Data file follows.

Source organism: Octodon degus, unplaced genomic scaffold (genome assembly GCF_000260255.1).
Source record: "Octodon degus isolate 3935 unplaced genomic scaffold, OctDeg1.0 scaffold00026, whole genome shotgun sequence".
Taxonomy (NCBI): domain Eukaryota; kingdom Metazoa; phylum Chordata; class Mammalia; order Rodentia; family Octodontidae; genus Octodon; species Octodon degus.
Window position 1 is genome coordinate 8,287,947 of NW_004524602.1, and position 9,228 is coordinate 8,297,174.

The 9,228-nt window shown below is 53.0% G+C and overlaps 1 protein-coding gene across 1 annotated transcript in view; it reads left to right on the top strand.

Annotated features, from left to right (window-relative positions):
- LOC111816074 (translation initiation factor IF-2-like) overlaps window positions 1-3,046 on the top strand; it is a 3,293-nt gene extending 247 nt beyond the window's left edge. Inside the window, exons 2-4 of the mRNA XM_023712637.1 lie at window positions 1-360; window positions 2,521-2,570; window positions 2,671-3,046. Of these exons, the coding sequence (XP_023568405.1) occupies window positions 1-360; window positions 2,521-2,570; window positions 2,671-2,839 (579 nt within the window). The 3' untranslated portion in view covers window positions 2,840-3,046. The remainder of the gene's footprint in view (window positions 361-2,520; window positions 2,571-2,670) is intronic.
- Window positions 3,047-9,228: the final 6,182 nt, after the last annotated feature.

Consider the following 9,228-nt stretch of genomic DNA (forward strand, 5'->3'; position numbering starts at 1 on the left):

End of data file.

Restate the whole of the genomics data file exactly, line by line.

Source organism: Octodon degus, unplaced genomic scaffold (genome assembly GCF_000260255.1).
Source record: "Octodon degus isolate 3935 unplaced genomic scaffold, OctDeg1.0 scaffold00026, whole genome shotgun sequence".
Taxonomy (NCBI): domain Eukaryota; kingdom Metazoa; phylum Chordata; class Mammalia; order Rodentia; family Octodontidae; genus Octodon; species Octodon degus.
Window position 1 is genome coordinate 8,287,947 of NW_004524602.1, and position 9,228 is coordinate 8,297,174.

The 9,228-nt window shown below is 53.0% G+C and overlaps 1 protein-coding gene across 1 annotated transcript in view; it reads left to right on the top strand.

Annotated features, from left to right (window-relative positions):
- LOC111816074 (translation initiation factor IF-2-like) overlaps window positions 1-3,046 on the top strand; it is a 3,293-nt gene extending 247 nt beyond the window's left edge. Inside the window, exons 2-4 of the mRNA XM_023712637.1 lie at window positions 1-360; window positions 2,521-2,570; window positions 2,671-3,046. Of these exons, the coding sequence (XP_023568405.1) occupies window positions 1-360; window positions 2,521-2,570; window positions 2,671-2,839 (579 nt within the window). The 3' untranslated portion in view covers window positions 2,840-3,046. The remainder of the gene's footprint in view (window positions 361-2,520; window positions 2,571-2,670) is intronic.
- Window positions 3,047-9,228: the final 6,182 nt, after the last annotated feature.

Consider the following 9,228-nt stretch of genomic DNA (forward strand, 5'->3'; position numbering starts at 1 on the left):